AT&T plans to overhaul HBO with a focus on quantity over quality

Polycount

TS Evangelist
Staff member

It seems HBO is in for a rough time following AT&T's purchase of parent company Warner Media.

Last year, before the purchase had gone through, AT&T hinted that they might be making some changes to the way HBO's content works.

Indeed, AT&T CEO Randall Stephenson went so far as to suggest that episodes of Game of Thrones might be cut down to 20 minutes, noting that "a 60-minute episode might not be the best experience" for mobile users.

While that specific change idea seems to have died off, the goal behind it -- making major changes to HBO's business model -- will live on. John Stankey, an AT&T executive chosen to lead the ISP's new Warner Media division, recently held a meeting with roughly 150 employees where he discussed some of the changes coming to HBO.

During the meeting, Stankey and HBO boss Richard Plepler talked about the former's desire to produce more shows, even if it leads to poorer-quality content overall. Stankey said "hours a day" of engagement will be HBO's new focus with their content, rather than "hours a week" or "hours a month."

Stankey said to Plepler that he feels HBO's $6 billion in annual profits is "just not enough," prompting Plepler to respond by saying "Oh, now, now, be careful."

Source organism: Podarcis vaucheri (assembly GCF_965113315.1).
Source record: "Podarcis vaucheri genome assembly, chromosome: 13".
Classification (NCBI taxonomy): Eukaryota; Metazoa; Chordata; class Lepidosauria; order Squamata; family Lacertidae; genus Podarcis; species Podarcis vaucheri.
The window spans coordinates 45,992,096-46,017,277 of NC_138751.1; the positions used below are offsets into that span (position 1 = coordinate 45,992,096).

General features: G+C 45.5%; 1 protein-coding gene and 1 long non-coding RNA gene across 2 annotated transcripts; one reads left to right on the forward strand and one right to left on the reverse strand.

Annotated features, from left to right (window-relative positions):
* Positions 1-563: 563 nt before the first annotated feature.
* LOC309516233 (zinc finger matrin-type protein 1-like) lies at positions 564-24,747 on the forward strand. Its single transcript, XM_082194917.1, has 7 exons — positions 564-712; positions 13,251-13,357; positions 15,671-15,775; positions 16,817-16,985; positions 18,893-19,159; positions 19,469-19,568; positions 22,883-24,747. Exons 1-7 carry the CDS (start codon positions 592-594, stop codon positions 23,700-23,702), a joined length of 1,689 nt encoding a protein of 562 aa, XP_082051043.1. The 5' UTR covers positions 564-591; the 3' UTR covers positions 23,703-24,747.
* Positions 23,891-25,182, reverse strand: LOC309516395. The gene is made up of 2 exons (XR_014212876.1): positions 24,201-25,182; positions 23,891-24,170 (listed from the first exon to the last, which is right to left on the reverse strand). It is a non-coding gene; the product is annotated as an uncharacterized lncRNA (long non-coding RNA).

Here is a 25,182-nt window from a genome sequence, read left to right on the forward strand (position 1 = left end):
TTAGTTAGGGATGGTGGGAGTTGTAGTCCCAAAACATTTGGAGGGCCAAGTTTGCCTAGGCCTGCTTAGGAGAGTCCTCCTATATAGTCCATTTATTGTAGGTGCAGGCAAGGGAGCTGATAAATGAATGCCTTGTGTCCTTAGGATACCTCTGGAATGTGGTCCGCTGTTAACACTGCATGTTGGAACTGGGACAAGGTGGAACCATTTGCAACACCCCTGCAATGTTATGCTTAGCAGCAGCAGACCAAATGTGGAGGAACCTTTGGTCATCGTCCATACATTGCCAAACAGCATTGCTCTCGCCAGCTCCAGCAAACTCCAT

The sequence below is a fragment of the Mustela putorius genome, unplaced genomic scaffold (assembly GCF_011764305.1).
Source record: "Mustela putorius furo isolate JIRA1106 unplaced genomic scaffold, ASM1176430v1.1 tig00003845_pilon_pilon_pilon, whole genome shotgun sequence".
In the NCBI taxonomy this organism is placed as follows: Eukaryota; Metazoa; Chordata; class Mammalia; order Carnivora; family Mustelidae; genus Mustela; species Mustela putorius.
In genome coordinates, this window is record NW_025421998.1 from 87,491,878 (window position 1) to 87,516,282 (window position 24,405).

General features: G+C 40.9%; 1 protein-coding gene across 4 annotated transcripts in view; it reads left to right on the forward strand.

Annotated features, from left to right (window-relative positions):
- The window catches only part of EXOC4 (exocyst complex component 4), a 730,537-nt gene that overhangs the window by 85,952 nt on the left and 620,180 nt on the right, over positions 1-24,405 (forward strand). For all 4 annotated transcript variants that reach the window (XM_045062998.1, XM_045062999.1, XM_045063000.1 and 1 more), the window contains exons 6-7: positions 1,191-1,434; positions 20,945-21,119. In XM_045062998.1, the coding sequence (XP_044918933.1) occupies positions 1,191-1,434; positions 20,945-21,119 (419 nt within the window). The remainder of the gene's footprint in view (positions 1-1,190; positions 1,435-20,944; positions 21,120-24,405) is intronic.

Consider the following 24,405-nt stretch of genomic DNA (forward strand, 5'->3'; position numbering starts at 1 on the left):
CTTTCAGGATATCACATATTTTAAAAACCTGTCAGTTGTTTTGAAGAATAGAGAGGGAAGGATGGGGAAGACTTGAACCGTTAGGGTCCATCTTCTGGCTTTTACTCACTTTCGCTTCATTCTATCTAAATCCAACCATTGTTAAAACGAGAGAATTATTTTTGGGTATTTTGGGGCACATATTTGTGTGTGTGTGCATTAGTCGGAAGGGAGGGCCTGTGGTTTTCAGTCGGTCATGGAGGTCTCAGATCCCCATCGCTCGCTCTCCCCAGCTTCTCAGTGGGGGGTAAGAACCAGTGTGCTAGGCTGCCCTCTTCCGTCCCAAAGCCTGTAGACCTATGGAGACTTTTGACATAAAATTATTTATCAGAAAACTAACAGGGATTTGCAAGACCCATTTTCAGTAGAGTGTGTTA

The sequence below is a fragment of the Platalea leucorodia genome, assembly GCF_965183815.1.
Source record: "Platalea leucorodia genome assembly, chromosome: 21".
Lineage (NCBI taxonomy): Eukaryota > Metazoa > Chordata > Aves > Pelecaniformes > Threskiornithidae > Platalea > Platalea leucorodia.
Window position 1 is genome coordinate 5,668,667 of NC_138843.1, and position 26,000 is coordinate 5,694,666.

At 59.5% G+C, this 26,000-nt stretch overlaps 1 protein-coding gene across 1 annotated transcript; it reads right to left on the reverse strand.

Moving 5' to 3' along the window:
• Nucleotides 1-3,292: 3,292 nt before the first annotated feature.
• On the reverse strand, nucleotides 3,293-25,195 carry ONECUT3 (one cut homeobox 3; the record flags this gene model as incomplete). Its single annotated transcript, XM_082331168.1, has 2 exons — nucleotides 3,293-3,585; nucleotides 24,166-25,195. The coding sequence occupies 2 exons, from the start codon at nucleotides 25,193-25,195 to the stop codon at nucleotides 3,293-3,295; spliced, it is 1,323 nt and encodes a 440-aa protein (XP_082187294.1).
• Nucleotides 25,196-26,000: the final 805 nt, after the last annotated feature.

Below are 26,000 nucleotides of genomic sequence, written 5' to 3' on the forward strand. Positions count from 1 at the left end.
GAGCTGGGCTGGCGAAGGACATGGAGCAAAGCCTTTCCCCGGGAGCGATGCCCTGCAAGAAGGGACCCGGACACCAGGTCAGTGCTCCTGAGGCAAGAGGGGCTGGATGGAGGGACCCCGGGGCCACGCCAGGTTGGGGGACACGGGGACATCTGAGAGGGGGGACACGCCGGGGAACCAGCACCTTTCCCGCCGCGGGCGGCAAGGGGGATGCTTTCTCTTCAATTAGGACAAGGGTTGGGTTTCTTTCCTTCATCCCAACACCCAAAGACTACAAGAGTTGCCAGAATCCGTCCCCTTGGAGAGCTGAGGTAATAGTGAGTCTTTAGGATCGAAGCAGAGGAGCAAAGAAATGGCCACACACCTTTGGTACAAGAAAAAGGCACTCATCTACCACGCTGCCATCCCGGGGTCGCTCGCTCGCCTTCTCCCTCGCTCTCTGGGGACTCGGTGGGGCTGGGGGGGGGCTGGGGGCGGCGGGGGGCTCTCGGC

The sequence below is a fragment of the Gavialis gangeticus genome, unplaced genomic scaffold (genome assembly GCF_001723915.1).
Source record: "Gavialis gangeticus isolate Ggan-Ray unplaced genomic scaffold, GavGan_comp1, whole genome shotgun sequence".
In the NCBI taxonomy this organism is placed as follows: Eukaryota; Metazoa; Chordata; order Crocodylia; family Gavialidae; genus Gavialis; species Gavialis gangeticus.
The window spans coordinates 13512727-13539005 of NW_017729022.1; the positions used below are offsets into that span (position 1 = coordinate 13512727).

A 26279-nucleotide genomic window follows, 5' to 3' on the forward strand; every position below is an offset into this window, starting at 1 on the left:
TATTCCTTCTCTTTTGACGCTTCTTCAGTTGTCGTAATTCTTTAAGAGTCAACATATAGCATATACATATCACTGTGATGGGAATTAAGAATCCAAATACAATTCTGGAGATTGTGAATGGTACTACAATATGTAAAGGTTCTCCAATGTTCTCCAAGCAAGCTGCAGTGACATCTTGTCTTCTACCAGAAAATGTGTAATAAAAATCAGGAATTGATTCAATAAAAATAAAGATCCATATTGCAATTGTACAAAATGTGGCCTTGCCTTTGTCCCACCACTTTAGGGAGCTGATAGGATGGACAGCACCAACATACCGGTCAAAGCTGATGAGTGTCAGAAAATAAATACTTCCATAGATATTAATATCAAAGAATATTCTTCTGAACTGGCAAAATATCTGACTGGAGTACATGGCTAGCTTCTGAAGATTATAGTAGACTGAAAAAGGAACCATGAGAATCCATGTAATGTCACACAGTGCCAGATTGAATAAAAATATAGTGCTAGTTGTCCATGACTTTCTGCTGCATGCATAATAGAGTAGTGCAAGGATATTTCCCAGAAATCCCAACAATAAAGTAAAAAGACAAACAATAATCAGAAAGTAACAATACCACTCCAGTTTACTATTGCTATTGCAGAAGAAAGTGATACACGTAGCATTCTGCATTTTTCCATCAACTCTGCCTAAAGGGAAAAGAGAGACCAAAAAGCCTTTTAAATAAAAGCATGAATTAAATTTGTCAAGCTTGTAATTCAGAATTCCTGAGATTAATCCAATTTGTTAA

Though much of the meeting's contents were vague -- neither Stankey or Plepler seemed to announce any concrete changes coming to HBO -- it's clear that the company's content will be changing quite a bit moving forward. Unfortunately for employees, these changes are not likely to be easy to handle.

"I suspect if we’re in a situation where we’re going to be investing heavier, that means that there’s going to be more work for all of you to do — and you’re going to be working a little bit harder," Stankey said to the employees gathered before him. "You will work very hard, and this next year will — my wife hates it when I say this — feel like childbirth. You’ll look back on it and be very fond of it, but it’s not going to feel great while you’re in the middle of it."

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MilwaukeeMike

TS Evangelist
They BETTER not touch the length of GOT episodes. Freaking AT&T! Keep your meaty paws off of GOT.
They're already done shooting most of the last season - I'm sure GOT will be fine. (At least it better be, or the collective fan base will be angrier than a double-crossed Cersei Lannister.)

Really though - not too surprising... The new AT&T now has over $181 billion in debt. That's a LOT! They're going to need a little more from HBO than a puny $6b per year to put a dent in that.
 

mrjgriffin

TS Evangelist